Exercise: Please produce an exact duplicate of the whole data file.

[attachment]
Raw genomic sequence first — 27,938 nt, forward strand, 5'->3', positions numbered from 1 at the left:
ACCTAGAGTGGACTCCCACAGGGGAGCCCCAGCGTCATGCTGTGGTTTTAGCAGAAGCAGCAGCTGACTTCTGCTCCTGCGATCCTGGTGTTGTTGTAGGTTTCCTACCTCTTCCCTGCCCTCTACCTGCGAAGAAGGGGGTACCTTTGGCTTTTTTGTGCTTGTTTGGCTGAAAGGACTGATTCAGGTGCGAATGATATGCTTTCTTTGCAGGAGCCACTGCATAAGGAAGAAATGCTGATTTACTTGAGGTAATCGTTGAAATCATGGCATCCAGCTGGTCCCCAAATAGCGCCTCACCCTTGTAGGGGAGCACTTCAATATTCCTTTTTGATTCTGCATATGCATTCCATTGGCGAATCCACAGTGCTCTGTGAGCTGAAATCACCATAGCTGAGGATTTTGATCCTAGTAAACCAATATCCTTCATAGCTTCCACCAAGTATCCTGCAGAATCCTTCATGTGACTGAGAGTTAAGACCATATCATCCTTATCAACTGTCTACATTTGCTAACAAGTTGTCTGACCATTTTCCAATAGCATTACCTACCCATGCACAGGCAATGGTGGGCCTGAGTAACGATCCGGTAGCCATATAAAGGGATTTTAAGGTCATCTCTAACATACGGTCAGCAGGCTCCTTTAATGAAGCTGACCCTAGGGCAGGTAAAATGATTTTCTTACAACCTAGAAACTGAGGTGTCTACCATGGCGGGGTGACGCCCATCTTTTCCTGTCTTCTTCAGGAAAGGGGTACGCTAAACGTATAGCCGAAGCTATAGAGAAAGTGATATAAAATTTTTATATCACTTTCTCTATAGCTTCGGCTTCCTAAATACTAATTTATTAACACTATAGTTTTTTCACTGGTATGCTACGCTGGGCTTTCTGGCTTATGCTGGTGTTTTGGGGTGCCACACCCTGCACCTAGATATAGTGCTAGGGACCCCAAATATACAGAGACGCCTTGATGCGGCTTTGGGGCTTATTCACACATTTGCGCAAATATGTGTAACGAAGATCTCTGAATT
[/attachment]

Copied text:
Raw genomic sequence first — 27,938 nt, forward strand, 5'->3', positions numbered from 1 at the left:
ACCTAGAGTGGACTCCCACAGGGGAGCCCCAGCGTCATGCTGTGGTTTTAGCAGAAGCAGCAGCTGACTTCTGCTCCTGCGATCCTGGTGTTGTTGTAGGTTTCCTACCTCTTCCCTGCCCTCTACCTGCGAAGAAGGGGGTACCTTTGGCTTTTTTGTGCTTGTTTGGCTGAAAGGACTGATTCAGGTGCGAATGATATGCTTTCTTTGCAGGAGCCACTGCATAAGGAAGAAATGCTGATTTACTTGAGGTAATCGTTGAAATCATGGCATCCAGCTGGTCCCCAAATAGCGCCTCACCCTTGTAGGGGAGCACTTCAATATTCCTTTTTGATTCTGCATATGCATTCCATTGGCGAATCCACAGTGCTCTGTGAGCTGAAATCACCATAGCTGAGGATTTTGATCCTAGTAAACCAATATCCTTCATAGCTTCCACCAAGTATCCTGCAGAATCCTTCATGTGACTGAGAGTTAAGACCATATCATCCTTATCAACTGTCTACATTTGCTAACAAGTTGTCTGACCATTTTCCAATAGCATTACCTACCCATGCACAGGCAATGGTGGGCCTGAGTAACGATCCGGTAGCCATATAAAGGGATTTTAAGGTCATCTCTAACATACGGTCAGCAGGCTCCTTTAATGAAGCTGACCCTAGGGCAGGTAAAATGATTTTCTTACAACCTAGAAACTGAGGTGTCTACCATGGCGGGGTGACGCCCATCTTTTCCTGTCTTCTTCAGGAAAGGGGTACGCTAAACGTATAGCCGAAGCTATAGAGAAAGTGATATAAAATTTTTATATCACTTTCTCTATAGCTTCGGCTTCCTAAATACTAATTTATTAACACTATAGTTTTTTCACTGGTATGCTACGCTGGGCTTTCTGGCTTATGCTGGTGTTTTGGGGTGCCACACCCTGCACCTAGATATAGTGCTAGGGACCCCAAATATACAGAGACGCCTTGATGCGGCTTTGGGGCTTATTCACACATTTGCGCAAATATGTGTAACGAAGATCTCTGAATT